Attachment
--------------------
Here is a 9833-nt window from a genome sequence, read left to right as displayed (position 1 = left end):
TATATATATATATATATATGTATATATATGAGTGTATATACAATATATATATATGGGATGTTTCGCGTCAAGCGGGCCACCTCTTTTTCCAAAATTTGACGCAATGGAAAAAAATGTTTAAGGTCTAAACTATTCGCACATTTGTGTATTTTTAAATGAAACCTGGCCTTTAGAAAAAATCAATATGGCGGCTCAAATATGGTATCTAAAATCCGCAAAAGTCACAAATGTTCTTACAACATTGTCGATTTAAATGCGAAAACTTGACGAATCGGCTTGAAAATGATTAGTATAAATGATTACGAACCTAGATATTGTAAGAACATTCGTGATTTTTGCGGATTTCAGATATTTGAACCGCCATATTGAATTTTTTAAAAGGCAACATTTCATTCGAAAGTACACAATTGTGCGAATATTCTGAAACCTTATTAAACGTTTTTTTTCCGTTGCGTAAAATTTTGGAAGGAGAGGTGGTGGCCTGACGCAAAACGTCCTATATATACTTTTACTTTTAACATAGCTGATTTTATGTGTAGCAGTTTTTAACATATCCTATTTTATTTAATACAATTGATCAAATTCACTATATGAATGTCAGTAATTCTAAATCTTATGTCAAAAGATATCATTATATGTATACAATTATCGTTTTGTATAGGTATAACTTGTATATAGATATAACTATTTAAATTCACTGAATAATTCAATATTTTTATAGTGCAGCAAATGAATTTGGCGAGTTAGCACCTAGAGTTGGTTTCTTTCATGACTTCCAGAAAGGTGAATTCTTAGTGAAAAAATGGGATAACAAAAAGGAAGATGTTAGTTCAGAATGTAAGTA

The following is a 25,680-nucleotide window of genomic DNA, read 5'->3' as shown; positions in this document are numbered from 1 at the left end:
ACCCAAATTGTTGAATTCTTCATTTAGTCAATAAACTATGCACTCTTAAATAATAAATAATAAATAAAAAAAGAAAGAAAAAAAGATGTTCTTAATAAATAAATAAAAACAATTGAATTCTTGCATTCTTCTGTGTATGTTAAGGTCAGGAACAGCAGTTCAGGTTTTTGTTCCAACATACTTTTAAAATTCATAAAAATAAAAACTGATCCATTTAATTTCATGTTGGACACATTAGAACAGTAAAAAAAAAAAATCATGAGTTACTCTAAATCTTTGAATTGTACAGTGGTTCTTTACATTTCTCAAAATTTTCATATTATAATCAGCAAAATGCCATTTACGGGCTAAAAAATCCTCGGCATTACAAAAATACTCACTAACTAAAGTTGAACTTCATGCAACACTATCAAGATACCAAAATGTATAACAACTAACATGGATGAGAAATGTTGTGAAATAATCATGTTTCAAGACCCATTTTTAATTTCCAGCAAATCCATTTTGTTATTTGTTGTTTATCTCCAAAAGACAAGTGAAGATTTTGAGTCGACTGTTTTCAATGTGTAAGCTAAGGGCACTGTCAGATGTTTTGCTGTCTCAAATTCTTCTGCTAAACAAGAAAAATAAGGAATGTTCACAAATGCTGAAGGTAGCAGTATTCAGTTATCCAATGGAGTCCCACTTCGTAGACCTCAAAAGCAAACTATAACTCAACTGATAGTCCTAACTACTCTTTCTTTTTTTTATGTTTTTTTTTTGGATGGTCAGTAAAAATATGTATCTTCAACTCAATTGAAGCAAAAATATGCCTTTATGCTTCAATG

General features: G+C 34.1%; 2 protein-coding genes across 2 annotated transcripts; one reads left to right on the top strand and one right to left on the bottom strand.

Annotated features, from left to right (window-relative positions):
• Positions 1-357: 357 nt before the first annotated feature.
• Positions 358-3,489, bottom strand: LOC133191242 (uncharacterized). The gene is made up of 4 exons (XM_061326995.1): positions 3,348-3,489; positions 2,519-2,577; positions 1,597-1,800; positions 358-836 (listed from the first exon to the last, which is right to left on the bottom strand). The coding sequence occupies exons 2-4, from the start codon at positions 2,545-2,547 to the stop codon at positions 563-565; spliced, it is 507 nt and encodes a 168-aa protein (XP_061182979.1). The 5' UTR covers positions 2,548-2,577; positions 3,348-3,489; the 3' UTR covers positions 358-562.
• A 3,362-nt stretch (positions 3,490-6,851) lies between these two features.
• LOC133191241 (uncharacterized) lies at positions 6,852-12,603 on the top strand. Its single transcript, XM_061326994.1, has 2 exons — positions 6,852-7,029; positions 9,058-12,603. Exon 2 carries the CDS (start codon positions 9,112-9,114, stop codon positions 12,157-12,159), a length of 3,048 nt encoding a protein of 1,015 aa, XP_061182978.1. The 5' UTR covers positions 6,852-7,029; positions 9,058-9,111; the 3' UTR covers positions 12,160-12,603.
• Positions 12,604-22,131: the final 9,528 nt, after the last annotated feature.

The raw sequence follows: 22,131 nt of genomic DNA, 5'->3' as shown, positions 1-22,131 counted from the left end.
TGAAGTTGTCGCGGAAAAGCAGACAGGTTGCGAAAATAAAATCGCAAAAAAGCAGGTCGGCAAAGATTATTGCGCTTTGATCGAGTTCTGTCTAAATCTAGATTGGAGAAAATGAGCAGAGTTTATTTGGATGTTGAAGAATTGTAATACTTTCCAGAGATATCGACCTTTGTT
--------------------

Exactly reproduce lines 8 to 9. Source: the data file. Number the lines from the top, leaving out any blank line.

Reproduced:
• Positions 358-3,489, bottom strand: LOC133191242 (uncharacterized). The gene is made up of 4 exons (XM_061326995.1): positions 3,348-3,489; positions 2,519-2,577; positions 1,597-1,800; positions 358-836 (listed from the first exon to the last, which is right to left on the bottom strand). The coding sequence occupies exons 2-4, from the start codon at positions 2,545-2,547 to the stop codon at positions 563-565; spliced, it is 507 nt and encodes a 168-aa protein (XP_061182979.1). The 5' UTR covers positions 2,548-2,577; positions 3,348-3,489; the 3' UTR covers positions 358-562.
• A 3,362-nt stretch (positions 3,490-6,851) lies between these two features.